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Premium Bonds Investment Return Calculator.

 

Click here to launch the calculator

This calculator works the weighted annualised investment return (based upon your total winnings to date) if you have purchased Premium Bonds at different times.

 
The purpose of this calculator is to work out the weighted annualised investment return from a collection of premium bonds purchased at different dates (the return being the sum total of your winnings to date).
 
Most adults in the United Kingdom are aware of what Premium Bonds are (and probably own some too). For those who are unclear, Premium Bonds are investments issued by National Savings & Investments where the return comes from tax-free prizes, not regular interest. There is a sliding scale of prizes ranging from £50 to £1,000,000.
 
The definition of Premium Bonds as an "Investment" has often been questioned. Effectively, when you buy Premium Bonds, you are buying the privilege of entering a lottery each month. This is more akin to gambling than to genuine investment.
 
Purchasing a few Premium Bonds for yourself / children / grandchildren has always been popular, and the hook is that you could win the top prize. However, with over 27 Billion bond numbers currently in existence, the odds aren't exactly on your side.
 

(mis)Using Premium Bonds as an Income Generating Asset

 
Problems can occur when some individuals start to treat them like a genuine investment. NS&I themselves explicitly state that Premium Bonds are not suitable for individuals who are looking for a regular income. Most people will have heard stories about friends, neighbours and relatives who hold a lot of Premium Bonds and win prizes almost every month. From this fact they infer that they must be a good investment. As the odds of winning a £50 prize are 24000:1, it is not surprising that individuals who hold the maximum number of Premium Bonds (currently 40,000) win almost every month.
 
However, if you add up the total prizes won to date and compare it to the number of Premium Bonds purchased and the length of time held, the average return on the original investment is often in the range of 1 - 2 % per annum. The frequency of the winnings all too often masks low real returns. It is clear that if this money was invested in alternative assets such as Deposit Accounts or high-yielding Collective Investment Schemes, a higher return on capital can be generated.
 
Another common misunderstanding is about the "Interest Rate" used to accrue the total prize fund each month. If the rate is 3.50%, the prize fund will equal one month's interest at this rate on the total value of all Premium Bonds. This is NOT the average return that you could expect to receive by purchasing premium bonds.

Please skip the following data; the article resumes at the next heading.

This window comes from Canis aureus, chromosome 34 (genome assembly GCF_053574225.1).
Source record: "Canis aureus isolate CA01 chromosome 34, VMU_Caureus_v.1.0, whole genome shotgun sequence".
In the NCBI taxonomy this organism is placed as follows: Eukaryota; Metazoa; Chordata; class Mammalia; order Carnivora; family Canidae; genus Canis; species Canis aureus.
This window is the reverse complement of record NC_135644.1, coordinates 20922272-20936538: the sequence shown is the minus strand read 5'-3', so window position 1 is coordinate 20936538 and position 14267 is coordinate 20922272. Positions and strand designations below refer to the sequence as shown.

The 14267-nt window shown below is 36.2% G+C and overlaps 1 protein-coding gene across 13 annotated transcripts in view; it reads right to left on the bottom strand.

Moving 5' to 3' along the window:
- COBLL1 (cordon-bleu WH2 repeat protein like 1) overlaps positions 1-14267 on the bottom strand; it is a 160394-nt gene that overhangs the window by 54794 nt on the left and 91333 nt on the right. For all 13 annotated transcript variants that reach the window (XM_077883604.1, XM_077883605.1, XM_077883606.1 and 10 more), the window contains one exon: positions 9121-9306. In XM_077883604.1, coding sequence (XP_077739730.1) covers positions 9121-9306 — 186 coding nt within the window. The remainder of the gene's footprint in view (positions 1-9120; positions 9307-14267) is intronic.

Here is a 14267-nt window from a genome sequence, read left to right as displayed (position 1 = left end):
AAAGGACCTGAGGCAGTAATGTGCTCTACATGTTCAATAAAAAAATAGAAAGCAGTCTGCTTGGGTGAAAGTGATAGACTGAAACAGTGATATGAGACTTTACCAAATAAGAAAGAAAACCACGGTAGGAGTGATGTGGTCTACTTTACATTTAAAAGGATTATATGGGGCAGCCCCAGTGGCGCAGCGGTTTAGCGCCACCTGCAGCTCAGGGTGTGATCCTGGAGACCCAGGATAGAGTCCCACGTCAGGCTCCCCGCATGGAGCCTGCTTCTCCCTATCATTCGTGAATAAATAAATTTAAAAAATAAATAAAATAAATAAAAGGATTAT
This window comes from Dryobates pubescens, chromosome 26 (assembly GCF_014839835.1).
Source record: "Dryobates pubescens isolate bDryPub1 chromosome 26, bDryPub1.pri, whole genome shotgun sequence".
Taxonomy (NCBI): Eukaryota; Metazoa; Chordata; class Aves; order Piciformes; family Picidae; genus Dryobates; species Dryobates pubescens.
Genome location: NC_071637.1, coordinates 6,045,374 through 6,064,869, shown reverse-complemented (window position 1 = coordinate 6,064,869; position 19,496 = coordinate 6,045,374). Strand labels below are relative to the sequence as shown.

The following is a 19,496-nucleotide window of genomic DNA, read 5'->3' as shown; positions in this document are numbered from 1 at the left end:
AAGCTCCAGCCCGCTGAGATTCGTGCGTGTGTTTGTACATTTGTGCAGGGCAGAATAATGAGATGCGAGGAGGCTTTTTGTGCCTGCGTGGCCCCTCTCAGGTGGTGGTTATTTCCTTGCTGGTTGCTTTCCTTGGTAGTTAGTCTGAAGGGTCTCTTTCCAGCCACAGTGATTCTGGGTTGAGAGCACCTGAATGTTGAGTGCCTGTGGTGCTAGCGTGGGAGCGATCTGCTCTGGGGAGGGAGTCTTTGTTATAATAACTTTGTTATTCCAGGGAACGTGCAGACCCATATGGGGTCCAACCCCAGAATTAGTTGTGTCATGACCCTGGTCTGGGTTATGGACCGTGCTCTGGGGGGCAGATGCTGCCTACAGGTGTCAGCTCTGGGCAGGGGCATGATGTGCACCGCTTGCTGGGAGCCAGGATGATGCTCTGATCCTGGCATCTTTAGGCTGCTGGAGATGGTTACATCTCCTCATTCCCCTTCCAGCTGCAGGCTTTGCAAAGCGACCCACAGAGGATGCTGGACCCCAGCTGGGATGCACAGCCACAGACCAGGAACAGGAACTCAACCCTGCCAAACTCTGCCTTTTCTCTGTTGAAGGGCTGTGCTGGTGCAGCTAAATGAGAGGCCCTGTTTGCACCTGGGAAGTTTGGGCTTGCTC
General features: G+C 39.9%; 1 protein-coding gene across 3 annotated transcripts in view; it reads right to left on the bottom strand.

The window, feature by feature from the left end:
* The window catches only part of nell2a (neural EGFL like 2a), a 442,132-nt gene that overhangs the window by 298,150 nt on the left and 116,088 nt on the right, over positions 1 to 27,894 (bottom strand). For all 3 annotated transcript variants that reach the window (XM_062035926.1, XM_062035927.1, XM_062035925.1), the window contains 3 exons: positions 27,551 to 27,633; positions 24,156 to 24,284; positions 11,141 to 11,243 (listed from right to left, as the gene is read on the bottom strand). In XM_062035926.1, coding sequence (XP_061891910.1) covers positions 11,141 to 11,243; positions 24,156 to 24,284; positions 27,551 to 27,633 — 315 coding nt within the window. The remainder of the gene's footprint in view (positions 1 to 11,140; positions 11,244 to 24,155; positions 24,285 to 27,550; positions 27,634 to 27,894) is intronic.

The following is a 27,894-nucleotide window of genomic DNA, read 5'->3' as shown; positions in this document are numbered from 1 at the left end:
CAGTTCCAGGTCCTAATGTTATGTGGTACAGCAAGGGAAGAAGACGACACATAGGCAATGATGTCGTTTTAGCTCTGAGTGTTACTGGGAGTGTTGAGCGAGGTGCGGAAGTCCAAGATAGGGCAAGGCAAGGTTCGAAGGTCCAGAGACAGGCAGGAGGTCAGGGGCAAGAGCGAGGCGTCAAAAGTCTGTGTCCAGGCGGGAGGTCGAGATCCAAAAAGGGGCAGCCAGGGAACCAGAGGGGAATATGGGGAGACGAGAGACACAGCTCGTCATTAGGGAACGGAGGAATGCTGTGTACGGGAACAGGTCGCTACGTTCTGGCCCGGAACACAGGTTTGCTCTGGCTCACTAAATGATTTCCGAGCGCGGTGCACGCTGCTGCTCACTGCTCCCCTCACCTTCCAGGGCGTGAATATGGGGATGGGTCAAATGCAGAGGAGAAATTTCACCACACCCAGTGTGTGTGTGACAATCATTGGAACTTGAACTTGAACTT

Are they worthwhile?

 
Whether such large holdings are suitable ultimately depends on individual circumstances. If you hold large amounts of premium bonds, but have alternative sources of income, this is usually not a problem. However, if you come to rely on the winnings to supplement your other income, then you should question whether the money could be employed better elsewhere. Despite this, many people are unwilling to surrender Premium Bonds, due to the psychological fear of missing out on a top prize should they do so. As mentioned, the odds of this happening are heavily weighted against you, but it usually makes things more palatable if you retain some holdings.
 
The final factor is that winnings from Premium Bonds are tax free, and this does make them quite attractive. Do not forget that if you surrender premium bonds and invest the proceeds elsewhere, the chances are that the income will be taxable unless you invest within an ISA, or the sum total of your income falls within the nil-rate band. A winning of £100 from a Premium Bond is £100 in your pocket, but £100 of gross interest in a bank account is only worth £80 to a basic-rate taxpayer and £60 to a higher-rate taxpayer. However, this is balanced by the fact that money left in the bank benefits from interest upon interest (the magic effect of compounding) whilst the face value of Premium Bonds never increase (in fact they decrease if you take into account the effects of inflation). If you are considering surrendering a large amount of premium bonds, but are unsure what to do, you should seek Independent Financial Advice.
 
If you have purchased different amounts of Premium Bonds at different dates, this calculator allows you to input as many as you need to, and it will generate a weighted average annualised return, based upon the sum total of your winnings to date. This takes into account the quantity of each holding, and the length of time that you have owned each holding, and weights the return according to these factors.
 
The figures projected by the calculator are only for guidance purposes - whilst we aim to ensure the accuracy of our calculators, we can take no responsibility for the usage made of the calculations generated on this site.
 
 
 

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